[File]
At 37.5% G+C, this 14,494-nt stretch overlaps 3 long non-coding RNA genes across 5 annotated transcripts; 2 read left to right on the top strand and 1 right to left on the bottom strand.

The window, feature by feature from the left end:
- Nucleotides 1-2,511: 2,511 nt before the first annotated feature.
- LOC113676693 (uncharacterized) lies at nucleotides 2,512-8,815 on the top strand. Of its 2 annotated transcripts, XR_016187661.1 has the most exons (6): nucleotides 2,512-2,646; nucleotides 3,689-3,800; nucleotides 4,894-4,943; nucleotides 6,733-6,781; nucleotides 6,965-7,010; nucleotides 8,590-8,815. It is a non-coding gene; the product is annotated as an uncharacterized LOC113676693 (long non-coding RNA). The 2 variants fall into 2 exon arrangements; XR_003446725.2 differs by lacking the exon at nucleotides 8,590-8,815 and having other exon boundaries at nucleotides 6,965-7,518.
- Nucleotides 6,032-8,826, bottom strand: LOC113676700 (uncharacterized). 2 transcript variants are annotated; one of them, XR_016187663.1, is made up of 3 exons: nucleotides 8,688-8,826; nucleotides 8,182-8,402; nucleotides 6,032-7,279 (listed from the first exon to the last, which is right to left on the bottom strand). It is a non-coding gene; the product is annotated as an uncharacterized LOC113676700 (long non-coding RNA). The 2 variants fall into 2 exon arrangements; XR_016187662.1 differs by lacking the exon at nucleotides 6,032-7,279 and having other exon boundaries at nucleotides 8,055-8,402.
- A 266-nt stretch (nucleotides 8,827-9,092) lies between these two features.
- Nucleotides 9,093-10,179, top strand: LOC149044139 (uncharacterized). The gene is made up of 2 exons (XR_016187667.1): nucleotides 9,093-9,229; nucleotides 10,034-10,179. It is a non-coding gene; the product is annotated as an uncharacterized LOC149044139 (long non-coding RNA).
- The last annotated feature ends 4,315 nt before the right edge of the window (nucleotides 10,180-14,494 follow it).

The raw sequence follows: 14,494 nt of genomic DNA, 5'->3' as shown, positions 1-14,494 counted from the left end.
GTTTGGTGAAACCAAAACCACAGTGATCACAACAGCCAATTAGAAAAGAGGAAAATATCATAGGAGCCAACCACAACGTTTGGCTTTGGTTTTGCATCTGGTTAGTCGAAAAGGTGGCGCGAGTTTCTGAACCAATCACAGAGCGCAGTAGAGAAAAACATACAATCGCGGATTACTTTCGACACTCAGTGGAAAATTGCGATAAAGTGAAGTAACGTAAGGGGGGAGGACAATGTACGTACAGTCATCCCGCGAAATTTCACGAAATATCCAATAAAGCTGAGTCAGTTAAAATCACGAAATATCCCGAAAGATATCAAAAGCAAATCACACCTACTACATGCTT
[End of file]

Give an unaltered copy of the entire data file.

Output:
At 37.5% G+C, this 14,494-nt stretch overlaps 3 long non-coding RNA genes across 5 annotated transcripts; 2 read left to right on the top strand and 1 right to left on the bottom strand.

The window, feature by feature from the left end:
- Nucleotides 1-2,511: 2,511 nt before the first annotated feature.
- LOC113676693 (uncharacterized) lies at nucleotides 2,512-8,815 on the top strand. Of its 2 annotated transcripts, XR_016187661.1 has the most exons (6): nucleotides 2,512-2,646; nucleotides 3,689-3,800; nucleotides 4,894-4,943; nucleotides 6,733-6,781; nucleotides 6,965-7,010; nucleotides 8,590-8,815. It is a non-coding gene; the product is annotated as an uncharacterized LOC113676693 (long non-coding RNA). The 2 variants fall into 2 exon arrangements; XR_003446725.2 differs by lacking the exon at nucleotides 8,590-8,815 and having other exon boundaries at nucleotides 6,965-7,518.
- Nucleotides 6,032-8,826, bottom strand: LOC113676700 (uncharacterized). 2 transcript variants are annotated; one of them, XR_016187663.1, is made up of 3 exons: nucleotides 8,688-8,826; nucleotides 8,182-8,402; nucleotides 6,032-7,279 (listed from the first exon to the last, which is right to left on the bottom strand). It is a non-coding gene; the product is annotated as an uncharacterized LOC113676700 (long non-coding RNA). The 2 variants fall into 2 exon arrangements; XR_016187662.1 differs by lacking the exon at nucleotides 6,032-7,279 and having other exon boundaries at nucleotides 8,055-8,402.
- A 266-nt stretch (nucleotides 8,827-9,092) lies between these two features.
- Nucleotides 9,093-10,179, top strand: LOC149044139 (uncharacterized). The gene is made up of 2 exons (XR_016187667.1): nucleotides 9,093-9,229; nucleotides 10,034-10,179. It is a non-coding gene; the product is annotated as an uncharacterized LOC149044139 (long non-coding RNA).
- The last annotated feature ends 4,315 nt before the right edge of the window (nucleotides 10,180-14,494 follow it).

The raw sequence follows: 14,494 nt of genomic DNA, 5'->3' as shown, positions 1-14,494 counted from the left end.
GTTTGGTGAAACCAAAACCACAGTGATCACAACAGCCAATTAGAAAAGAGGAAAATATCATAGGAGCCAACCACAACGTTTGGCTTTGGTTTTGCATCTGGTTAGTCGAAAAGGTGGCGCGAGTTTCTGAACCAATCACAGAGCGCAGTAGAGAAAAACATACAATCGCGGATTACTTTCGACACTCAGTGGAAAATTGCGATAAAGTGAAGTAACGTAAGGGGGGAGGACAATGTACGTACAGTCATCCCGCGAAATTTCACGAAATATCCAATAAAGCTGAGTCAGTTAAAATCACGAAATATCCCGAAAGATATCAAAAGCAAATCACACCTACTACATGCTT